Thursday, December 07, 2006

It's time for National Leadership of all Americans

The Iraq Study Group report is out; it's worth a read. Key quotes:

[Letter from the Co-Chairs (p. 4)]

What we recommend in this report demands a tremendous amount of political will and cooperation by the executive and legislative branches of the U.S. government. It demands skillful implementation. It demands unity of effort by government agencies. And its success depends on the unity of the American people in a time of political polarization. Americans can and must enjoy the right of robust debate within a democracy. Yet U.S. foreign policy is doomed to failure--as is any course of action in Iraq--if it is not supported by a broad, sustained consensus. The aim of our report is to move our country toward such a consensus.

[C. Some Alternative Courses for Iraq (p. 30)]

3. More Troops for Iraq

Sustained increases in U.S. troop levels would not solve the fundamental cause of violence in Iraq, which is the absence of national reconciliation. A senior American general told us that adding U.S. troops might temporarily help limit violence in a highly localized area. However, past experience indicates that the violence would simply rekindle as soon as U.S. forces are moved to another area. As another American general told us, if the Iraqi government does not make political progress, "all the troops in the world will not provide security." Meanwhile, America's military capacity is stretched thin: we do not have the troops or equipment to make a substantial, sustained increase in our troop presence. Increased deployments to Iraq would also necessarily hamper our ability to provide adequate resources for our efforts in Afghanistan or respond to crises around the world.

[3. Security and Military Forces]

A Military Strategy for Iraq
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(p. 50)

Because of the importance of Iraq to our regional security goals and to our ongoing fight against al Qaeda, we considered proposals to make a substantial increase (100,000 to 200,000) in the number of U.S. troops in Iraq. We rejected this course because we do not believe that the needed levels are available for a sustained deployment. Further, adding more American troops could conceivably worsen those aspects of the security problem that are fed by the view that the U.S. presence is intended to be a long-term "occupation." We could, however, support a short-term redeployment or surge of American combat forces to stabilize Baghdad, or to speed up the training and equipping mission, if the U.S. commander in Iraq determines that such steps would be effective.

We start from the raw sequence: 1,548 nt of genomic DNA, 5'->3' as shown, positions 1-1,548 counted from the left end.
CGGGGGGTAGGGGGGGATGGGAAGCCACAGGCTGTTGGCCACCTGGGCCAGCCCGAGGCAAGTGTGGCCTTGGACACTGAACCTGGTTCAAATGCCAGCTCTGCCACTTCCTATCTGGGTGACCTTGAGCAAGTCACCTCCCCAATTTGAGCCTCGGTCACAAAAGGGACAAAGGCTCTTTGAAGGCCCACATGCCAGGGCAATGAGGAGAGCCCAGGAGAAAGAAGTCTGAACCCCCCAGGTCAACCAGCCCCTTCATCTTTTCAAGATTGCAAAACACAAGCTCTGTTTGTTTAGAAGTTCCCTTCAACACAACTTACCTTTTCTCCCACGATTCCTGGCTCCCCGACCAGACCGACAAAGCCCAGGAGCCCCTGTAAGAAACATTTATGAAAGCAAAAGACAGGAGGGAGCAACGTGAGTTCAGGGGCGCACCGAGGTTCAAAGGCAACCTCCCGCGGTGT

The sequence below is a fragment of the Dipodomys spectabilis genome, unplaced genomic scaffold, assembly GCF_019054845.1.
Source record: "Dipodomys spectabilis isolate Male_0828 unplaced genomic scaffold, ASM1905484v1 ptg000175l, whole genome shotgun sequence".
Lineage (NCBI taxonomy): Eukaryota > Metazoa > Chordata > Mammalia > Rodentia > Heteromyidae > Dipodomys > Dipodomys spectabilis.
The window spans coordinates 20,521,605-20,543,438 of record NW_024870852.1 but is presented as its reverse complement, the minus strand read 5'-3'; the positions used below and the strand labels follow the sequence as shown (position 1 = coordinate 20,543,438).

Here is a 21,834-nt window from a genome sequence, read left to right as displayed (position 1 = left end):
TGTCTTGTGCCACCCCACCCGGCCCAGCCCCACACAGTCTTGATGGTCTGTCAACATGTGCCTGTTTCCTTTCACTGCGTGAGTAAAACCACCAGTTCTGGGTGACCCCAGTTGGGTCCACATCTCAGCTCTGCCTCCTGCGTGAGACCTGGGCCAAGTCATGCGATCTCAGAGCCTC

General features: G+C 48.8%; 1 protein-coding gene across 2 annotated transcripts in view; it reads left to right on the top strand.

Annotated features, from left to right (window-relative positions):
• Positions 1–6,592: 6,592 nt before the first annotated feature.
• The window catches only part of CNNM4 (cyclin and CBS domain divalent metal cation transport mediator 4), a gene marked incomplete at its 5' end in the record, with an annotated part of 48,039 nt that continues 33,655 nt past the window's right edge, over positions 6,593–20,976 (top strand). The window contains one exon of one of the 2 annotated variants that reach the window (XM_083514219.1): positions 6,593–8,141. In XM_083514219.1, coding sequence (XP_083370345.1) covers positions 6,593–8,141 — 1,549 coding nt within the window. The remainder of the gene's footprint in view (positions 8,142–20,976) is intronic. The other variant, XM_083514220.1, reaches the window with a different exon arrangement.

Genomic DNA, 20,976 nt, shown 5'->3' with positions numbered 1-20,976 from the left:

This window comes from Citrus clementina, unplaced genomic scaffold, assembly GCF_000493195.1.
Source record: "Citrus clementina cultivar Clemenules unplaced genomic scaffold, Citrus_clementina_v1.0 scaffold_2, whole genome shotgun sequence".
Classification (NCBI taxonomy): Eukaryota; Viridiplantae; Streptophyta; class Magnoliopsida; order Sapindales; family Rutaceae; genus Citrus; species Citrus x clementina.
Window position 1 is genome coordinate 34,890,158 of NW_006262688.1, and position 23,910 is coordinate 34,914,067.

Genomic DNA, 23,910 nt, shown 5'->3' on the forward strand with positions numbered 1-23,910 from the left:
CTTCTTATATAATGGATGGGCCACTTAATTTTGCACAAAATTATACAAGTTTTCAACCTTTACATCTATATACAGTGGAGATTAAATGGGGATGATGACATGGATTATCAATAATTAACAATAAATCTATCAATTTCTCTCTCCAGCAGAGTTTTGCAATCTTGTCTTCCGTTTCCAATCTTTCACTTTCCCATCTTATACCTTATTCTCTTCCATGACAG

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Second, the long-term commitment of American ground forces to Iraq at current levels is adversely affecting Army readiness, with less than a third of the Army units currently at high readiness levels. The Army is unlikely to be able to meet the next rotation of troops in Iraq without undesireably changes in its deployment practices. The Army is now considering breaking its compact with the National Guard and Reserves that limits the number of years that these citizen-soldiers can be deployed. Behind this short-term strain is the longer-term risk that the ground forces will be impaired in ways that will take years to reverse.

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(p. 51)

Restoring the U.S. Military

U.S. military forces, especially our ground forces, have been stretched nearly to the breaking point by the repeated deployments to Iraq, with attendant casualties (almost 3,000 dead and more than 21,000 wounded), greater difficulty in recruiting, and accelerated wear on equipment.

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(p. 52)

RECOMMENDATION 49: The administration, in full consultation with the relevant committees of Congress, should assess the full future budgetary impact of the war in Iraq and its potential impact on the future readiness of the force, the ability to recruit and retain high-quality personnel, needed investments in procurement and in research and development, and the budgets of other U.S. government agencies involved in the stability and reconstruction effort.

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(p. 60)

U.S. Personnel

The United States can take several steps to ensure that it has personnel with the right skills serving in Iraq.
All of our efforts in Iraq, military and civilian, are handicapped by Americans' lack of language and cultural understanding. Our embassy of 1,000 has 33 Arabic speakers, just six of whom are at the level of fluency. [sic] In a conflict that demands effective and efficient communication with Iraqis, we are often at a disadvantage. There are still far too few Arab language-proficient military and civilian officers in Iraq, to the detriment of the U.S. mission.

[OYE Comment: Isn't it time to get rid of "Don't Ask, Don't Tell"?]

OK, President Bush, on Pearl Harbor Day, it's time for Real National Leadership, including setting a personal example for the rest of us.


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